Buehler v. City of Austin/Austin PD, No. 15-50155 (5th Cir. 2016)

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Justia Opinion Summary

Plaintiff filed suit against Austin police officers and the City of Austin for violating his constitutional rights after officers arrested plaintiff three times for interfering with police duties while he filmed police department interactions with other citizens. The district court granted summary judgment for defendants. The district court reasoned that, under the court's independent intermediary doctrine, the officers could not be held liable for arrests the grand jury found supported by probable cause. The court declined to overrule its cases applying the independent intermediary doctrine where the doctrine has been a well-settled Fifth Circuit rule of orderliness and plaintiff cites no intervening change. Therefore, the court concluded that, under established circuit law, plaintiff had the burden of affirmatively showing that the grand jury’s deliberations were tainted, and failed to do so. Accordingly, the court affirmed the judgment.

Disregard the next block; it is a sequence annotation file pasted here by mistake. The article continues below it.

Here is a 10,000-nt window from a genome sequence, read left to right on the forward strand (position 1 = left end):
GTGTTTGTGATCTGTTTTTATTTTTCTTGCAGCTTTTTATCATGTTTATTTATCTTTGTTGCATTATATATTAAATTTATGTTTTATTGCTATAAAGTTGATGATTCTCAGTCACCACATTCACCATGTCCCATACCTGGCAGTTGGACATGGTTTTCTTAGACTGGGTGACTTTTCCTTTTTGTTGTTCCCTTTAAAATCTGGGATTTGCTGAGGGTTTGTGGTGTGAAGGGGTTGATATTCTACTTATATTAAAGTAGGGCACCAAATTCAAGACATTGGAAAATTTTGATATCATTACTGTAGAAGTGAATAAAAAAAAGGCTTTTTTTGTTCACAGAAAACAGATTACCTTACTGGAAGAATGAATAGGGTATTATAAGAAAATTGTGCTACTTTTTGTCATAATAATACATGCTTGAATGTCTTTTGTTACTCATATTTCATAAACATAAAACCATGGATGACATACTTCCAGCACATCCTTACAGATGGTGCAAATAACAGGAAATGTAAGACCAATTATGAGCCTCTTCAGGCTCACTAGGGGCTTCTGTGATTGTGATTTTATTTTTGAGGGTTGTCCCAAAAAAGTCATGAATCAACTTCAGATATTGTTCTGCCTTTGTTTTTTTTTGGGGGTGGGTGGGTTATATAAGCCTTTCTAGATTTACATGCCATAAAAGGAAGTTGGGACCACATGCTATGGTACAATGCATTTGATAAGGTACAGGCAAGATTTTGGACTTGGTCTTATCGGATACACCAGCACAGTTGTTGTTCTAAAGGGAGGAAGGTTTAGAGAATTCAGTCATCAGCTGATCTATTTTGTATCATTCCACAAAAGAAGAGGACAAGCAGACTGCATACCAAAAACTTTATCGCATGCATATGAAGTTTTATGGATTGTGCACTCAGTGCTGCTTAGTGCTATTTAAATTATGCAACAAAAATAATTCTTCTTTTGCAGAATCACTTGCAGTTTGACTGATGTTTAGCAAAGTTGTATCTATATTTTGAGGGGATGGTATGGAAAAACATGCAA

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Case: 15-50155 Document: 00513529671 Page: 1 Date Filed: 06/01/2016 IN THE UNITED STATES COURT OF APPEALS FOR THE FIFTH CIRCUIT No. 15-50155 United States Court of Appeals Fifth Circuit FILED ANTONIO FRANCIS BUEHLER, June 1, 2016 Lyle W. Cayce Clerk Plaintiff - Appellant v. CITY OF AUSTIN/AUSTIN POLICE DEPARTMENT; OFFICER PATRICK OBORSKI; OFFICER ROBERT SNIDER; OFFICER JUSTIN BERRY; SERGEANT ADAM JOHNSON, Defendants - Appellees Appeal from the United States District Court for the Western District of Texas Before DAVIS, SMITH, and HIGGINSON, Circuit Judges. STEPHEN A. HIGGINSON, Circuit Judge: Officers of the Austin Police Department thrice arrested Antonio Buehler for interfering with police duties while he filmed APD interactions with other citizens. State magistrates and a grand jury found probable cause for each arrest, though the grand jury did not indict Buehler on more serious charges cited when he was arrested. Buehler sued the officers and the City of Austin for violating his constitutional rights. The district court granted summary judgment for the defendants, reasoning that under this court’s “independent intermediary doctrine,” the officers could not be held liable for arrests the grand jury found supported by probable cause. Because the independent Case: 15-50155 Document: 00513529671 Page: 2 Date Filed: 06/01/2016 No. 15-50155 intermediary doctrine is established circuit law and Buehler presented insufficient evidence to support a finding that defendants “tainted” the grand jury proceedings, we affirm. I. We first recount the underlying facts, beginning with Buehler’s three arrests. A. On January 1, 2012, Buehler was driving his friend Ben Muñoz home from New Year’s Eve parties. When the pair stopped for gas, they noticed a DWI stop in progress. They watched Officer Patrick Oborski conduct a sobriety test and, at some point, saw him and Officer Robert Snider yank a passenger out of the suspect’s vehicle and, in Buehler’s opinion, mistreat her. 1 Buehler and Muñoz began photographing the encounter on cell phones, which the passenger encouraged. As Buehler attempted to take pictures from about twenty feet away, he cursed at the officers and asked them why they were mistreating the passenger. After the passenger was handcuffed, Oborski moved toward Buehler. It is undisputed that Oborski then touched Buehler: on Buehler’s account, the officer shoved, pushed, and poked him while Buehler gestured that he was not a threat; on Oborski’s account, he merely placed his hand on Buehler’s shoulder to maintain a safe distance because Buehler was “out of control.” Oborski repeatedly accused Buehler of interfering with his investigation, which Buehler denied while criticizing Oborski. Eventually, Oborski took out handcuffs, ordered Buehler to put his hands behind his back, and (along with Snider) attempted to physically subdue him. Buehler initially resisted to some Snider claims that he acted to stop the passenger from texting and talking on her cell phone, which officers are trained to prevent because dangerous individuals could be summoned to the location of the traffic stop. 1 2 Case: 15-50155 Document: 00513529671 Page: 3 Date Filed: 06/01/2016 No. 15-50155 degree but submitted after Snider threatened to taze him. Oborski maintains that he arrested Buehler only after Buehler spit in his face, which Buehler denies. Buehler was cited with felony harassment of a public servant and misdemeanor resisting arrest. That same day, a state magistrate reviewed an affidavit filed by Oborski, who swore that Buehler was “verbally aggressive,” spit in his face, and violently resisted arrest. The magistrate determined that probable cause existed for the issuance of an arrest warrant. After this arrest, Buehler and other activists launched the Peaceful Streets Project, a “grassroots initiative to translate . . . support [of Buehler] into a more engaged citizenry focused on holding police accountable and into broader support for victims of police abuse.” PSP trains people on their rights when interacting with police, teaches them how to record police interactions, and shares stories of alleged APD abuses. The group also organizes “cop watch” events intended to deter police misconduct, document evidence for victims of police misconduct, and allow victims to “regain some agency over their lives.” According to Buehler, APD officers have attempted to hinder cop watches by making it difficult or impossible for PSP members to effectively record police-citizen interactions. Buehler also avers that APD officers have assaulted and arrested PSP members without justification, though he admits that group members sometimes ignore what Buehler terms “illegal or arbitrary orders.” The defendants maintain that Buehler and other PSP members frequently yell obscenities at APD officers, draw resources away from investigations, and have harassed officers by, for example, posting the address and pictures of Oborski’s home on the internet. B. In the early hours of August 26, 2012, Buehler and other PSP members began filming Officer John Evers interacting with Christopher Williams—who 3 Case: 15-50155 Document: 00513529671 Page: 4 Date Filed: 06/01/2016 No. 15-50155 was being arrested—and his fiancée, Courtney Sadler. Williams became agitated at Buehler’s filming and eventually said that he wanted to press harassment charges. The parties dispute whether Sadler was also angry at Buehler. As Evers walked Williams to a detention center, Officer Justin Berry told Buehler to step back and accused him of interfering. Berry repeated his order to back up, but Buehler protested that he had done nothing wrong. After giving Buehler another warning, Berry arrested him for interfering with public duties. That same day, Berry swore in an affidavit that Buehler’s filming and refusals to back up agitated Williams and Sadler to the point that it created a safety hazard. A state magistrate found probable cause for the issuance of an arrest warrant. C. During another cop watch on September 21, 2012, Buehler positioned himself about twenty-five feet from Oborski’s squad car to film a DWI stop. Oborski repeatedly ordered Buehler to back up until he told him to stop. But Sergeant Adam Johnson subsequently told Buehler and another PSP member to move toward and past Oborski to join two other filmers. Buehler began to back up and asked Johnson why he couldn’t film from farther back in the same area, claiming that he wouldn’t be able to see from the spot to which Johnson was ordering him. Johnson responded that he had given an order, and that Buehler would be arrested if he refused to obey. Buehler protested that Johnson hadn’t “give[n] [him] like a really good reason before [he] start[ed] barking orders.” Buehler continued to back up—to, he claims, at least eighty feet from the DWI stop—and asked Johnson why he could not stay put. Johnson reiterated his order, telling Buehler that he could either stand where had been told to or leave the scene altogether. Buehler said that he was leaving, but asked Johnson several times why he was “bossing [them] around” 4 Case: 15-50155 Document: 00513529671 Page: 5 Date Filed: 06/01/2016 No. 15-50155 and being a “bully,” at which point Johnson said, “OK, you’re going to jail,” and arrested Buehler. An Officer Holmes—not a defendant in this action—swore an affidavit stating that Johnson gave a minimum of three orders and told Buehler that he could continue to film if he moved to where Johnson had directed. According to Holmes, Buehler was standing on the sidewalk where Oborski intended to conduct a field sobriety test, and Buehler’s refusals to move interfered with the investigation by forcing Holmes and Johnson to focus on him, leaving Oborski without backup. A magistrate reviewed the affidavit and found probable cause for the arrest. D. A single grand jury considered the charges relating to all three arrests. For each incident, the grand jury indicted Buehler for the misdemeanor of failing to obey a lawful order: Oborski’s order for Buehler to put his hands behind his back on January 1, Berry’s order to back up on August 26, and Johnson’s order to move to a specified location on September 21. A person commits the offense of failing to obey a lawful order if he “knowingly fails or refuses to comply with an order or direction of a peace officer that is given by a visible or audible signal.” Austin Mun. Ord. § 9-4-51. The grand jury did not indict Buehler on the more serious charges cited each time he was arrested. In October 2014, a jury found Buehler not guilty of failing to comply with a lawful order during the January incident. Buehler has not been tried on the other charges. In December 2013, Buehler filed this lawsuit against the City, Officers Oborski, Snider, Berry, and Johnson, and Police Chief Art Acevedo. In addition to state-law claims, Buehler alleged that the defendants (1) violated his Fourth and Fourteenth Amendment rights by detaining, searching, and prosecuting him without probable cause, (2) violated his First and Fourteenth Amendment 5 Case: 15-50155 Document: 00513529671 Page: 6 Date Filed: 06/01/2016 No. 15-50155 rights by interfering with his filming efforts, and (3) conspired to deprive him of his constitutional rights. Citing the independent intermediary doctrine, the district court granted summary judgment in favor of defendants on all of Buehler’s federal claims. 2 Buehler v. City of Austin, No. A-13-CV-1100-ML, 2015 WL 737031 (W.D. Tex. Feb. 20, 2015). This appeal timely followed. II. “We review a district court’s grant of summary judgment de novo, applying the same standard on appeal as that applied below.” Rogers v. Bromac Title Servs., L.L.C., 755 F.3d 347, 350 (5th Cir. 2014). Summary judgment is appropriate “if the movant shows that there is no genuine dispute as to any material fact and the movant is entitled to judgment as a matter of law.” Fed. R. Civ. P. 56(a). A genuine dispute of material fact exists if a reasonable jury could find for the nonmovant. Rogers, 755 F.3d at 350. III. Buehler first asks that we “overrule” our cases applying the independent intermediary doctrine, which becomes relevant when—as here—a plaintiff’s claims depend on a lack of probable cause to arrest him. See Cuadra v. Hous. Indep. Sch. Dist., 626 F.3d 808, 813 (5th Cir. 2010) (applying the independent intermediary doctrine to Fourth Amendment claims); Russell v. Altom, 546 F. App’x 432, 436–37 (5th Cir. 2013) (applying the doctrine to First Amendment claims). 3 Under this doctrine, “even an officer who acted with malice . . . will not be liable if the facts supporting the warrant or indictment are put before an impartial intermediary such as a magistrate or a grand jury, for that Having dismissed all of Buehler’s federal claims, the district court declined to exercise supplemental jurisdiction over his state-law claims. See 28 U.S.C. § 1367(c)(3). 3 See also Mesa v. Prejean, 543 F.3d 264, 273 (5th Cir. 2008) (explaining that a First Amendment claim based on arrest fails if probable cause existed); Brown v. Lyford, 243 F.3d 185, 189 (5th Cir. 2001) (“The ‘constitutional tort[]’ of false arrest . . . require[s] a showing of no probable cause.”). 2 6 Case: 15-50155 Document: 00513529671 Page: 7 Date Filed: 06/01/2016 No. 15-50155 intermediary’s ‘independent’ decision ‘breaks the causal chain’ and insulates the initiating party.” Hand v. Gary, 838 F.2d 1420, 1427 (5th Cir. 1988) (quoting Smith v. Gonzales, 670 F.2d 522, 526 (5th Cir. 1982)). Our precedents have applied this rule even if the independent intermediary’s action occurred after the arrest, 4 and even if the arrestee was never convicted of any crime. 5 As discussed below, however, the “chain of causation is broken only where all the facts are presented to the grand jury, or other independent intermediary where the malicious motive of the law enforcement officials does not lead them to withhold any relevant information from the independent intermediary.” Cuadra, 626 F.3d at 813 (quoting Hand, 838 F.2d at 1428). Though Buehler cites other circuits’ decisions in varying degrees of tension with our independent intermediary doctrine, 6 this court has consistently applied the doctrine in published opinions. “It is a well-settled Fifth Circuit rule of orderliness that one panel of our court may not overturn another panel's decision, absent an intervening change in the law, such as by a statutory amendment, or the Supreme Court, or our en banc court.” Robinson v. J&K Admin. Mgmt. Servs., 817 F.3d 193, 197 (5th Cir. 2016) (quoting Jacobs v. Nat’l Drug Intelligence Ctr., 548 F.3d 375, 378 (5th Cir. 2008)). Because See Taylor v. Gregg, 36 F.3d 453, 455, 456–57 (5th Cir. 1994) (applying doctrine where presentment to magistrate and grand jury occurred after arrest), overruled on other grounds by Castellano v. Fragozo, 352 F.3d 939, 949 (5th Cir. 2003) (en banc). 5 See Russell, 546 F. App’x at 434, 436–37; see also Smith, 670 F.2d at 526 (“The constitution does not guarantee that only the guilty will be arrested.”). 6 See Jones v. Cannon, 174 F.3d 1271, 1287 (11th Cir. 1999) (holding that a grand jury indictment insulated police officers from damages accruing after, but not before, the indictment); Arnott v. Mataya, 995 F.2d 121, 124 n.4 (8th Cir. 1993) (rejecting the argument that a grand jury indictment insulated police officers from false arrest claims); cf. McClellan v. Smith, 439 F.3d 137, 145 (2d Cir. 2006) (holding under New York law that a grand jury indictment does not create a presumption of probable cause for false arrest claims). But see Evans v. Chalmers, 703 F.3d 636, 647 (4th Cir. 2012) (articulating principles similar to this court’s intermediate intermediary doctrine and citing two Fifth Circuit cases with approval). 4 7 Case: 15-50155 Document: 00513529671 Page: 8 Date Filed: 06/01/2016 No. 15-50155 Buehler cites no such intervening change, we are governed by our existing independent intermediary doctrine. IV. Buehler also argues that the district court erred in granting summary judgment despite evidence creating a genuine dispute of material fact regarding the independent intermediary doctrine’s “taint” exception. Under this exception, an independent intermediary’s probable cause finding does not protect law enforcement officials whose “malicious motive . . . lead[s] them to withhold any relevant information,” Cuadra, 626 F.3d at 813, or otherwise “misdirect[] the magistrate or the grand jury by omission or commission,” Hand, 838 F.2d at 1428. “[M]ere allegations of ‘taint,’ without more, are insufficient to overcome summary judgment.” Cuadra, 626 F.3d at 813. Rather, the plaintiff must “affirmatively show[]” that the defendants tainted the intermediary’s decision. Craig v. Dall. Area Rapid Transit Auth., 504 F. App’x 328, 332 (5th Cir. 2012); Shields v. Twiss, 389 F.3d 142, 150 (5th Cir. 2004). To satisfy the taint exception, omissions of exculpatory information must be “knowing[].” Cuadra, 626 F.3d at 813–14; see Allen v. Jackson County, 623 F. App’x 161, 162 (5th Cir. 2015). And because the intermediary’s deliberations protect even officers with malicious intent, Hand, 838 F.2d at 1427, that an officer “harbored illwill toward” the defendant does not suffice, Craig, 504 F. App’x at 333. Here, the district court concluded that Buehler failed to show a triable issue whether the grand jury’s findings of probable cause were tainted by false or misleading statements by the arresting officers. Buehler, 2015 WL 737031, 8 Case: 15-50155 Document: 00513529671 Page: 9 Date Filed: 06/01/2016 No. 15-50155 at *12–13. Having reviewed Buehler’s brief and cited evidence, we find no error in that conclusion. 7 Primarily, Buehler attempts to show taint by pointing to alleged inconsistencies between (1) videos of the arrest incidents, his own affidavit, and other witnesses’ accounts; and (2) the officers’ reports, arrest affidavits, and deposition testimony—which he connects to the grand jury proceedings by citing statements that the officers testified to the same matters before the grand jury. Buehler cites no direct evidence of what was actually presented to the grand jury, though the record does suggest that Snider and Oborski testified similarly to the grand jury as they did in their depositions on some matters. Even assuming that the evidence Buehler points to mirrors grand jury testimony, it does not show that the grand jury’s findings of probable cause that Buehler failed to obey lawful orders were tainted by the officers’ knowing Buehler often eschews precise record citations in his appellate brief, instead citing entire exhibits—including a five-hundred-page trial transcript and lengthy videos—for important factual propositions. This violates our rule that “[e]very assertion in the briefs regarding matter in the record must be supported by a reference to the page number of the original record,” 5th Cir. R. 28.2.2, and fails to satisfy Buehler’s burden “to identify specific evidence in the record, and to articulate the ‘precise manner’ in which that evidence supported [his] claim,” Forsyth v. Barr, 19 F.3d 1527, 1537 (5th Cir. 1994); see also Williams v. Merck & Co., Inc., 381 F. App’x 438, 444 (5th Cir. 2010) (“Citations on the order of ‘See Pelkowski entire Deposition’ and ‘See deposition of Williams’ are not what we, as a court bound to apply the law to the facts, are looking for. Page numbers are important . . . .”). “It is not our function to scour the record in search of evidence to defeat a motion for summary judgment; we rely on the nonmoving party to identify with reasonable particularity the evidence upon which he relies.” Bombard v. Fort Wayne Newspapers, Inc., 92 F.3d 560, 562 (7th Cir. 1996). We nonetheless have done our best to review the evidence identified in the argument section of Buehler’s brief. But we have not gone to extraordinary lengths to review those cited video exhibits that Buehler failed to send to this court with the record on appeal, did not move to add to the record until after oral argument, and provided to the district court in file formats we have been unable to view. Nor have we reviewed evidence that Buehler chose not to cite in the argument section of his brief, but listed with scant explanation in a postargument letter. See Forsyth, 19 F.3d at 1537; Gross v. Burggraf Constr. Co., 53 F.3d 1531, 1546 (10th Cir. 1995) (“Without a specific reference, we will not search the record in an effort to determine whether there exists dormant evidence which might require submission of the case to a jury.” (quotation marks omitted)). 7 9 Case: 15-50155 Document: 00513529671 Page: 10 Date Filed: 06/01/2016 No. 15-50155 misstatements or omissions. 8 Much of Buehler’s evidence simply shows that his actions and those of the arresting officers were subject to different interpretations. See Anderson v. City of McComb, 539 F. App’x 385, 387 (5th Cir. 2013) (affirming court’s ruling that the independent intermediary doctrine shielded a police chief where he presented one version of legitimately disputed facts to a magistrate judge). Other alleged inconsistencies are not material to the grand jury’s findings of probable cause, or do not stem from knowing falsehoods or omissions attributable to the defendants. Cf. Kugle v. Shields, No. 93-5567, 1995 WL 450219, at *4 (5th Cir. July 7, 1995) (“[O]fficers who maliciously or reckless[ly] misrepresent or omit material information in presenting such information are not shielded from liability.”). Such evidence is especially unpersuasive here because the grand jury heard testimony from Buehler and several witnesses who testified in Buehler’s favor at his criminal trial—and presumably would have been favorable to Buehler before the grand jury as well—but still returned indictments. We have rejected taint arguments even where the grand jury did not hear from proplaintiff witnesses and the plaintiff “dispute[d] the version of the facts presented as well as the prosecutor’s failure to present potentially exculpatory evidence,” explaining “that the grand jury sits not to determine guilt or innocence, but to assess whether there is adequate basis for bringing a criminal “Probable cause exists when the totality of facts and circumstances within a police officer’s knowledge at the moment of arrest are sufficient for a reasonable person to conclude that the suspect had committed or was committing an offense.” United States v. Ramirez, 145 F.3d 345, 352 (5th Cir. 1998). There need only be probable cause to support the arrest, not “each individual charge made during the course of the arrest.” Price v. Roark, 256 F.3d 364, 369 (5th Cir. 2001). So to the extent Buehler argues that there was not probable cause that he committed the more serious crimes the grand jury no-billed (e.g., his argument that video of the January 1 incident shows that he did not spit on Oborski as would support a felony harassment charge), that fails to show that the grand jury’s findings of probable cause for failure to obey lawful orders were tainted. See Russell, 546 F. App’x at 437. 8 10 Case: 15-50155 Document: 00513529671 Page: 11 Date Filed: 06/01/2016 No. 15-50155 charge.” Russell, 546 F. App’x at 437 (quoting United States v. Williams, 504 U.S. 36, 51 (1992)). Buehler also relies on an expert report opining that the arresting officers did not have probable cause to arrest Buehler in any of the three incidents, and that the APD targeted Buehler for arrest and prosecution. But this expert’s disagreement with the grand jury’s probable cause findings does not show the grand jury proceedings were tainted. 9 Nor does evidence arguably showing that APD officers may have borne ill will toward Buehler create a triable issue. See Hand, 838 F.2d at 1427 (explaining that the independent intermediary doctrine insulates even officers who act with malice); Smith, 670 F.2d at 526. In sum, the district court did not err in finding no genuine dispute of material fact whether the defendant officers tainted the grand jury’s deliberations. 10 V. Under established circuit law, Buehler had the burden of affirmatively showing that the grand jury’s deliberations were tainted, and failed to do so. The judgment is AFFIRMED. For similar reasons, the testimony of a law enforcement expert called by the City during Buehler’s criminal trial, who said that citizens generally have the right to question and film officers and should not be assaulted for doing so, does not show any taint in the grand jury proceedings. 10 In light of this holding, we, like the district court, need not consider the parties’ arguments about the magistrates’ findings of probable cause. Also, because we affirm dismissal of Buehler’s federal claims and the district court did not abuse its discretion in declining supplemental jurisdiction over Buehler’s state-law claims, see Noble v. White, 996 F.2d 797, 799 (5th Cir. 1993), we do not address Buehler’s claims under Texas law. 9 11